Random Beer Person (aka “Me”) BEER INDUSTRY EXPERT I took issue with calling it a fact, yes. And I recognize that my response defies conventional wisdom (but so what?). And if part of the conversation is about the attractiveness of intense beers, then it's certainly relevant.  I'm an academic. We're encouraged to question assumptions rather than assume they're correct, consider context, and look for empirical verification of claims. As I thought about it, the claim that lagers "by and large" aren't intense seemed like an assumption, not a conclusion - as you say, it's "conventional wisdom," but in my business that's not really evidence of fact, it's evidence of potential bias.  And it wasn't my "position" - it was just something I thought merited a thought or basic investigation. Following up as you did, name-dropping PRESTIGOUS BREWING INSTITUTION and Prestigous Brewing Competition and implying I'm some kind of beer rube, was fairly high-handed, dismissive, and rude.

It doesn't matter what my credentials are - what was gained by taking that attitude? If I was just someone with a passing interest in beer, wouldn't it be better to politely correct me? Because if this was one of my earliest interactions with a beer professional, then I'd take a pretty dim view of them - which, by and large, and according to conventional wisdom, has them being a pretty friendly and easygoing group. Thanks for providing a counterpoint.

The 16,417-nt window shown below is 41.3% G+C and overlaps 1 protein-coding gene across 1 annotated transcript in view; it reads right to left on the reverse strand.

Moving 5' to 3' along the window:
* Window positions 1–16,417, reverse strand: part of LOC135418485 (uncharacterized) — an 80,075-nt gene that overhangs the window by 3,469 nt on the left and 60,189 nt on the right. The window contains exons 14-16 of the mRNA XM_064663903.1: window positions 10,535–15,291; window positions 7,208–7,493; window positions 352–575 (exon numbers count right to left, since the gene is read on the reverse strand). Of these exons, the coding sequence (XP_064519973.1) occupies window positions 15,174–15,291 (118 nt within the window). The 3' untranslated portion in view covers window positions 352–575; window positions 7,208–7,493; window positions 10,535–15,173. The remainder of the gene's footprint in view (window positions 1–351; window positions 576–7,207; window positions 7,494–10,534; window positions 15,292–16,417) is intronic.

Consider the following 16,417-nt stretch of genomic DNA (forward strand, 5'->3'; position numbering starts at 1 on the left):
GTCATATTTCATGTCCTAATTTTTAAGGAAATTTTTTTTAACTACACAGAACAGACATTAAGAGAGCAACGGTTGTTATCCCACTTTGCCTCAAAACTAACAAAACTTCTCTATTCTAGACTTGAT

At any rate, in the 2008 BJCP guidelines there are 40 Ale styles, 19 Lager styles, and the rest are either hybrids or specialties that might use anything. Of the 19 lager categories, I'd say there are 4 that could be called "intense" (numbers to save space; 5C, 5D, 12C, 22A). That's ~21%. Of the 40 Ale styles, I have 11 (13D, 13E, 13F, 14C, 18C, 18D, 18E, 19A, 19B, 19C, 9E). That's ~28%. Obviously there's an element of subjectivity in this - it'd be better to have some objective standards, but this is just a rough-and-dirty look. So, more likely by style, but not overwhelmingly so. And of course there's nothing stopping you from making an extreme beer with a lager yeast that defies style descriptions, which a lot of them do these days.

BEER INDUSTRY EXPERT Publish a paper on your assertions. I'm sure there are any number of peer reviewed brewing publications falling over themselves to present your research. Or write a review Your opinion is equally as valid.

Random Beer Person (aka “Me”) I'm curious - do you always approach conversations this way? It seems very counterproductive. To my knowledge I've never insulted you, hit on your significant other, or stolen money from you.  At the risk of repeating myself, it's not a position or an assertion, it's an observation and a question. I've offered an observation and some basic data to support it. It's my understanding that that's what often happens in a public and social forum.  I don't see how elitism and sarcasm are relevant to the discussion.

 BEER INDUSTRY EXPERT I refer you to my previous comment

BEER INDUSTRY EXPERT "I'm not sure i grant the premise that ales are somehow inherently more intense/extreme than lagers." Grant the premise that every brewing scientist and the majority of beer bloggers know to be the case?

 Random Beer Person (aka “Me”) EVERY brewing scientist "knows" it? I'd love the supporting reference. But in the meantime, please tell me why yeast strain alone equals more-intense beer across dozens of beer styles, fermentation profiles/practices, and recipe formulations.